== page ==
Header Bar Graphic
Shuttle Image and IconAerospace HeaderBoy Image
Spacer TabHomepage ButtonWhat is NASA Quest ButtonSpacerCalendar of Events ButtonWhat is an Event ButtonHow do I Participate ButtonSpacerBios and Journals ButtonSpacerPics, Flicks and Facts ButtonArchived Events ButtonQ and A ButtonNews ButtonSpacerEducators and Parents ButtonSpacer
Highlight Graphic
Sitemap ButtonSearch ButtonContact Button

UPDATE #46 - January 8, 1999

PART 1: Upcoming Chat
PART 2: Project News
PART 3: A Typical Day in the Life of a Safety Engineer
PART 4: Subscribing & Unsubscribing: How to do it


How would you like to have a NASA Aerospace Team member come to your classroom and answers questions? Well... we invite you to the next best thing a QuestChat. Start thinking of some great questions! QuestChats require pre-registration. Unless otherwise noted, registration is at: http://quest.arc.nasa.gov/aero/chats

Tuesday, January 12, 1999, 9 AM Pacific Standard Time: Mary Reveley, aerospace technology gas and fluid systems design engineer

Mary designs anything that carries a fluid from one point to another. The fluid can be air, water, lubricating oil, fuel, nitrogen, liquid hydrogen, etc.

Read Mary Reveley's profile prior to joining this chat. http://quest.arc.nasa.gov/aero/team/reveley.html

_ _ _ _ _ _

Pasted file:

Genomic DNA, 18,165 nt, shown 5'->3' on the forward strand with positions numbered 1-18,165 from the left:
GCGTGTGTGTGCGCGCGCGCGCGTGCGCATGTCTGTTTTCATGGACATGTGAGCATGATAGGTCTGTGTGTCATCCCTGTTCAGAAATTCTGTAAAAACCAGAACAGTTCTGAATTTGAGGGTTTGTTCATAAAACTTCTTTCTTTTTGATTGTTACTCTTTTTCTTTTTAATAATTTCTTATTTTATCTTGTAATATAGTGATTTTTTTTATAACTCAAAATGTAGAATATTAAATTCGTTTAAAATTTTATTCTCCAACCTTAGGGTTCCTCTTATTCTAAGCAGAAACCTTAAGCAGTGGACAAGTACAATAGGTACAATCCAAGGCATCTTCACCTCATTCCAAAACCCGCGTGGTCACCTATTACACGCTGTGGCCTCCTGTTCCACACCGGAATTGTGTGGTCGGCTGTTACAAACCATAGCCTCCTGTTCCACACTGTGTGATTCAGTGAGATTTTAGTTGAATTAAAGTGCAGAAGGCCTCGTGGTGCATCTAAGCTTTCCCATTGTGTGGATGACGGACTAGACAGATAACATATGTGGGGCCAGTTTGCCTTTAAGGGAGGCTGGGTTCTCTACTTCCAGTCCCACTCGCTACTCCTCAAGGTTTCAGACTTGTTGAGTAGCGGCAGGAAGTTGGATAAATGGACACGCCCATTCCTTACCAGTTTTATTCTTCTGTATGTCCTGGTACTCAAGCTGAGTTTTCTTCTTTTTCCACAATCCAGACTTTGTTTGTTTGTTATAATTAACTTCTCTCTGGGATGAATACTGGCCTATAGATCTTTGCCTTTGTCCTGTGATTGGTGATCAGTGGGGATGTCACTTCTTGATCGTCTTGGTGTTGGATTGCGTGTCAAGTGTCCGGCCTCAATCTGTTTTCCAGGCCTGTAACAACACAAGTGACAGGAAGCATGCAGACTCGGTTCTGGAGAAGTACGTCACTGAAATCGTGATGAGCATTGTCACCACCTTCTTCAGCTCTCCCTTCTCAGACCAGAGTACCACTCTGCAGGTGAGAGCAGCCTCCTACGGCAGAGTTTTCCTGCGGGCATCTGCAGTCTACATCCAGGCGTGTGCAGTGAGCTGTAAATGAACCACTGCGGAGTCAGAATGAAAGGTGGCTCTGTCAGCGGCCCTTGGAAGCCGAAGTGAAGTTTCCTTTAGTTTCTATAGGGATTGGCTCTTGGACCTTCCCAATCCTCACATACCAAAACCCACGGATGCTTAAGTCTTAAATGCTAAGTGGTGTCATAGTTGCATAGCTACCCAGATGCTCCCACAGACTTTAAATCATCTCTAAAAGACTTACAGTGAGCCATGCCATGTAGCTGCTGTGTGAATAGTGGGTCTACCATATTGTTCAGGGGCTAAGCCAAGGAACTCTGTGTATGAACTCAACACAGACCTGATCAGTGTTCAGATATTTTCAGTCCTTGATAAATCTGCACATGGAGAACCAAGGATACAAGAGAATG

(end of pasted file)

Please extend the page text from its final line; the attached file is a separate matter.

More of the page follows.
Wednesday, January 13, 1999, 10 AM Pacific Standard Time: Kelly McEntire, turbomachinery branch chief

Kelly is involved in jet engine engine research. He manages a group of 12 engineers that turn the ideas of the groups' lab rocket scientists, also known as aeropropulsion researchers, into reality.

Read Kelly McEntire's autobiography prior to joining this chat. http://quest.arc.nasa.gov/aero/team/mcentire.html

_ _ _ _ _ _ _

Wednesday, January 20, 1999, 10 AM Pacific Standard Time: Ken Schrock,
flight test project/instrumentation/telemetry, data-communication engineer

Ken's is involved with the development of the Center-TRACON Automation System (CTAS), a tool that will help air traffic controllers better handle the large number of airplanes flying in and out of the Dallas/Ft. Worth airport.

Read Ken Schrock's autobiography prior to joining this chat. http://quest.arc.nasa.gov/aero/team/schrock.html


There's a lot of news to report! Hope your New Year's off to a great start!
- - - - - - -

Wind Tunnel Data Lesson Plans Online!
We have some new lesson plans online for grades 4-12. These are designed to help teachers teach students how interact with the data from the Wright Flyer Wind Tunnel Test. Take a look under Wind Tunnel Data Lesson Plans at http://quest.arc.nasa.gov/aero/wright/teachers
- - - - - - -

January Art Contest for Grades 1-8
Looking for an outlet for your (students) artistic talents? Start with a line drawing of the Wright Flyer and create a drawing in the style of Wassily Kandinsky, Claude Monet, Pablo Picasso, or Andy Warhol. We can't wait to see what you come up with!!!

For details go to
- - - - - - -

How Did the Wright Brothers come up with their design? Would you like to know? Then I think you might enjoy reading the article "The Origins of the First Powered, Man-carrying Airplane" by F. E. C. Culick The Wright brothers' "Flyer'' of 1903 was not just a lucky effort by two bicycle mechanics from Dayton but the outcome of an intensive program of research, engineering and testing. The author, Fred Culick is a member of the AIAA Wright Flyer Project and a Professor of Jet Propulsion at the California Institute of Technology. http://quest.arc.nasa.gov/aero/wright/background/origin.html

[Editor's Note: Donald Mendoza is a System Safety Engineer. He helps to
reduce the risk involved in NASA research. His autobiography is at